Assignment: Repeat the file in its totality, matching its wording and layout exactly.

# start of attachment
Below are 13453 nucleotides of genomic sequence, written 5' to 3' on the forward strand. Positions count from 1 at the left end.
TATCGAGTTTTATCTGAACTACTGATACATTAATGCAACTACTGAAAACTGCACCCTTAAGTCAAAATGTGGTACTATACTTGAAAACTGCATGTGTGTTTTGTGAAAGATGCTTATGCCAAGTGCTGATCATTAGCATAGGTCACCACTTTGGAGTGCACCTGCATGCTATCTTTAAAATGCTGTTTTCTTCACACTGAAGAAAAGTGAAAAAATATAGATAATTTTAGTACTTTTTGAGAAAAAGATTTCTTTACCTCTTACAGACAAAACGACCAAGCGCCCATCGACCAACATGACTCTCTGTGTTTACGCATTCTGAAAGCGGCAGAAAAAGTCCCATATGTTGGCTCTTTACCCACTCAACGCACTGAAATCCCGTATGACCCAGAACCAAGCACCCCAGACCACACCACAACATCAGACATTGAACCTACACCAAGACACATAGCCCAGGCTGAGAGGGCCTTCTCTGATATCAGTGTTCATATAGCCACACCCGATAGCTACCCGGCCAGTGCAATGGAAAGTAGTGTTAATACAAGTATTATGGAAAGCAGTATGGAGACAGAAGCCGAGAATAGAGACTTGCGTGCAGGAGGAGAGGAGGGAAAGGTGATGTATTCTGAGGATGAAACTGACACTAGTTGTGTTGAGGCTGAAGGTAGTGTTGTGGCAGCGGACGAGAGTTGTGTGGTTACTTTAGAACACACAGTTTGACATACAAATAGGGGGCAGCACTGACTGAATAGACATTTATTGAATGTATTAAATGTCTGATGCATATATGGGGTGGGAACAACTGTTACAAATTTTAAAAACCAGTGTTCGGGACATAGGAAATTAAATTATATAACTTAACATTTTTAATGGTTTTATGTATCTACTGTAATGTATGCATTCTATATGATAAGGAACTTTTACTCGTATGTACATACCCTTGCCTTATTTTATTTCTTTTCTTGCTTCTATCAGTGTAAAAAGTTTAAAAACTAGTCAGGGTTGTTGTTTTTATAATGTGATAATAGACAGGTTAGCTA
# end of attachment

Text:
Below are 13453 nucleotides of genomic sequence, written 5' to 3' on the forward strand. Positions count from 1 at the left end.
TATCGAGTTTTATCTGAACTACTGATACATTAATGCAACTACTGAAAACTGCACCCTTAAGTCAAAATGTGGTACTATACTTGAAAACTGCATGTGTGTTTTGTGAAAGATGCTTATGCCAAGTGCTGATCATTAGCATAGGTCACCACTTTGGAGTGCACCTGCATGCTATCTTTAAAATGCTGTTTTCTTCACACTGAAGAAAAGTGAAAAAATATAGATAATTTTAGTACTTTTTGAGAAAAAGATTTCTTTACCTCTTACAGACAAAACGACCAAGCGCCCATCGACCAACATGACTCTCTGTGTTTACGCATTCTGAAAGCGGCAGAAAAAGTCCCATATGTTGGCTCTTTACCCACTCAACGCACTGAAATCCCGTATGACCCAGAACCAAGCACCCCAGACCACACCACAACATCAGACATTGAACCTACACCAAGACACATAGCCCAGGCTGAGAGGGCCTTCTCTGATATCAGTGTTCATATAGCCACACCCGATAGCTACCCGGCCAGTGCAATGGAAAGTAGTGTTAATACAAGTATTATGGAAAGCAGTATGGAGACAGAAGCCGAGAATAGAGACTTGCGTGCAGGAGGAGAGGAGGGAAAGGTGATGTATTCTGAGGATGAAACTGACACTAGTTGTGTTGAGGCTGAAGGTAGTGTTGTGGCAGCGGACGAGAGTTGTGTGGTTACTTTAGAACACACAGTTTGACATACAAATAGGGGGCAGCACTGACTGAATAGACATTTATTGAATGTATTAAATGTCTGATGCATATATGGGGTGGGAACAACTGTTACAAATTTTAAAAACCAGTGTTCGGGACATAGGAAATTAAATTATATAACTTAACATTTTTAATGGTTTTATGTATCTACTGTAATGTATGCATTCTATATGATAAGGAACTTTTACTCGTATGTACATACCCTTGCCTTATTTTATTTCTTTTCTTGCTTCTATCAGTGTAAAAAGTTTAAAAACTAGTCAGGGTTGTTGTTTTTATAATGTGATAATAGACAGGTTAGCTA